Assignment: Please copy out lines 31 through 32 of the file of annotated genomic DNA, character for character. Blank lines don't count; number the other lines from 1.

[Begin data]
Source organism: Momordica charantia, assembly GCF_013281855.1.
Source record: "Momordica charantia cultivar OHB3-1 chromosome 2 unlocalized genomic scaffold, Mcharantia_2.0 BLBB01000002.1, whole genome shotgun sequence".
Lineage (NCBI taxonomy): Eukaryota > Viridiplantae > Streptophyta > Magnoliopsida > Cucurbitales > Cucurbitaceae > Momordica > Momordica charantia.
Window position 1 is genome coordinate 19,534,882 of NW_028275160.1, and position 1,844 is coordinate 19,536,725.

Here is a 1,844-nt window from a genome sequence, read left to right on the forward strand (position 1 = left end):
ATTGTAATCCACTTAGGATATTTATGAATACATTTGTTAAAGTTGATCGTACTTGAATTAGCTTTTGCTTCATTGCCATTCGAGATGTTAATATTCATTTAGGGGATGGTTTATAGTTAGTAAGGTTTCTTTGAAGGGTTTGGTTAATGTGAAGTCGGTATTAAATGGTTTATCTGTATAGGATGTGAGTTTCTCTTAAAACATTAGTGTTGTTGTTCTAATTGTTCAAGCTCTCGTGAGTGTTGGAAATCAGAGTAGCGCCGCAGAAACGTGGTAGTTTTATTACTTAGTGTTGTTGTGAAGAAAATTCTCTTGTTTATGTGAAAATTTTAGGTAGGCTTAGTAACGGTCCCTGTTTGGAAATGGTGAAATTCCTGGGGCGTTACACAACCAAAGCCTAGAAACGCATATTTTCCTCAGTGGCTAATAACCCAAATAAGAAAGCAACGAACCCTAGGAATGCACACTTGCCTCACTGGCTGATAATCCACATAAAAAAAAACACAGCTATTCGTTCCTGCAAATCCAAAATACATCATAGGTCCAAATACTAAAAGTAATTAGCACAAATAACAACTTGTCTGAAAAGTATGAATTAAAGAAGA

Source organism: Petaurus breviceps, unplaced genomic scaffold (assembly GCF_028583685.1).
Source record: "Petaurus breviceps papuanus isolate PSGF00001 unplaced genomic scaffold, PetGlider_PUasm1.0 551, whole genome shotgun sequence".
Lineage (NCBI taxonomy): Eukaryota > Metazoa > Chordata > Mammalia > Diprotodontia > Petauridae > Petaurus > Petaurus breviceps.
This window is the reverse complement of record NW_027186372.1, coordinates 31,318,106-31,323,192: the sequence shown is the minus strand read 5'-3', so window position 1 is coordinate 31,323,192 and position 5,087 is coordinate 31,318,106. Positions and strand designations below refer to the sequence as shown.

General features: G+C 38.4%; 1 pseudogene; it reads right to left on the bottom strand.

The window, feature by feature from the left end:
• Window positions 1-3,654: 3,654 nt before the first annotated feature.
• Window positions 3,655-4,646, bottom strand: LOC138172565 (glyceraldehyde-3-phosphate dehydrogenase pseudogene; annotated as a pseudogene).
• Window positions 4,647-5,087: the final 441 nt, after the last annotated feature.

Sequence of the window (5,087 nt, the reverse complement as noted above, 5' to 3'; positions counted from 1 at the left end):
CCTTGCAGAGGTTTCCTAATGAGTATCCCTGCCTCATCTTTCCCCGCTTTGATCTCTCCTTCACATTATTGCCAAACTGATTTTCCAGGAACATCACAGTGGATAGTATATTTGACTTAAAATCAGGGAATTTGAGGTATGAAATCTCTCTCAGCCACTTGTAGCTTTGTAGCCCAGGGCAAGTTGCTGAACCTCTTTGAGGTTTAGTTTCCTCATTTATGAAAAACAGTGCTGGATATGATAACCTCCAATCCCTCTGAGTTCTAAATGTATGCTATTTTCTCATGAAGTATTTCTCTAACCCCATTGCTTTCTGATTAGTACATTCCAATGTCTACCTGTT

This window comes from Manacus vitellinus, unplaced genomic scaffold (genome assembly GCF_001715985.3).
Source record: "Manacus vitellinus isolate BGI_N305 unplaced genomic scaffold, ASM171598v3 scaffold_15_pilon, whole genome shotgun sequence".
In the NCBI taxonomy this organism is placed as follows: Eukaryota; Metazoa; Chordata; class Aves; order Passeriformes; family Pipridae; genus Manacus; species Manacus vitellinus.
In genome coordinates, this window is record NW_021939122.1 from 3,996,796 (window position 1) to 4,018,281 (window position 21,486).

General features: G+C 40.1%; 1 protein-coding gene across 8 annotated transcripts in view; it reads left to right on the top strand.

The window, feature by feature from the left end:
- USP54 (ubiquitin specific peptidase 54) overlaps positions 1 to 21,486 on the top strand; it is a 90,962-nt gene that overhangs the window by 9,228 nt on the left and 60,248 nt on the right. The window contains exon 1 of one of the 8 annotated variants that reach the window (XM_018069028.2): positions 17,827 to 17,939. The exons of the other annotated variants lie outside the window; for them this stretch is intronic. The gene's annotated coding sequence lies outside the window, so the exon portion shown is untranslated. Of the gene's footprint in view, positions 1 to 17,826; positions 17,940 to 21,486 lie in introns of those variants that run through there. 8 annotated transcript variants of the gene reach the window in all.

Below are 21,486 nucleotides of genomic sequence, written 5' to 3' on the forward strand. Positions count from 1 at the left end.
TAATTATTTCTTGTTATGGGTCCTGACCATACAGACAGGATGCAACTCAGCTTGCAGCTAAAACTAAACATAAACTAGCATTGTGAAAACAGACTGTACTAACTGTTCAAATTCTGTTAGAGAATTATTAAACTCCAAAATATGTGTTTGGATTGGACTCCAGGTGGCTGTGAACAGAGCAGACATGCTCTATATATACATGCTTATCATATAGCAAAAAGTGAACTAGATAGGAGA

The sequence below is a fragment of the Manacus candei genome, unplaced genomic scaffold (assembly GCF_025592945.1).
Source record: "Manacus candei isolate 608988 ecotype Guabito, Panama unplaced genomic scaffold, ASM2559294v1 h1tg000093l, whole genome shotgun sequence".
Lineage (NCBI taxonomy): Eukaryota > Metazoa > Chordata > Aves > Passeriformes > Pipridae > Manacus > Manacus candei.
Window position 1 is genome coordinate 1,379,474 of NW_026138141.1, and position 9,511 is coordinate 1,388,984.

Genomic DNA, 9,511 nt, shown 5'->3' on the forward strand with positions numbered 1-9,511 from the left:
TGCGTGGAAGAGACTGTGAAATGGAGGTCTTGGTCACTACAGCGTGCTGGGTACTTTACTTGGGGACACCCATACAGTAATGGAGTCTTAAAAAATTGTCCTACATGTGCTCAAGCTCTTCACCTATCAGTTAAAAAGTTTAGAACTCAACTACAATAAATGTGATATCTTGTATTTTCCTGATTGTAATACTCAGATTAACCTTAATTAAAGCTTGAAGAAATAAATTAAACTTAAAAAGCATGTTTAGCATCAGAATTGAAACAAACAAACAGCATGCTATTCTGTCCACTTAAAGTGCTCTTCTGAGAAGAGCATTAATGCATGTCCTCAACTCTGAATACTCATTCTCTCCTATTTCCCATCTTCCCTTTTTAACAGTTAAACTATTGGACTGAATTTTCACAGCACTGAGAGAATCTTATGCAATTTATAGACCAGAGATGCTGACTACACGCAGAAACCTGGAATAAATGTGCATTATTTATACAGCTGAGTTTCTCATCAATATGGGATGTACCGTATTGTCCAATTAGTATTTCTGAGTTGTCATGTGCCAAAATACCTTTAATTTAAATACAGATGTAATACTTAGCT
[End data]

Genomic DNA, 9,511 nt, shown 5'->3' on the forward strand with positions numbered 1-9,511 from the left:
TGCGTGGAAGAGACTGTGAAATGGAGGTCTTGGTCACTACAGCGTGCTGGGTACTTTACTTGGGGACACCCATACAGTAATGGAGTCTTAAAAAATTGTCCTACATGTGCTCAAGCTCTTCACCTATCAGTTAAAAAGTTTAGAACTCAACTACAATAAATGTGATATCTTGTATTTTCCTGATTGTAATACTCAGATTAACCTTAATTAAAGCTTGAAGAAATAAATTAAACTTAAAAAGCATGTTTAGCATCAGAATTGAAACAAACAAACAGCATGCTATTCTGTCCACTTAAAGTGCTCTTCTGAGAAGAGCATTAATGCATGTCCTCAACTCTGAATACTCATTCTCTCCTATTTCCCATCTTCCCTTTTTAACAGTTAAACTATTGGACTGAATTTTCACAGCACTGAGAGAATCTTATGCAATTTATAGACCAGAGATGCTGACTACACGCAGAAACCTGGAATAAATGTGCATTATTTATACAGCTGAGTTTCTCATCAATATGGGATGTACCGTATTGTCCAATTAGTATTTCTGAGTTGTCATGTGCCAAAATACCTTTAATTTAAATACAGATGTAATACTTAGCT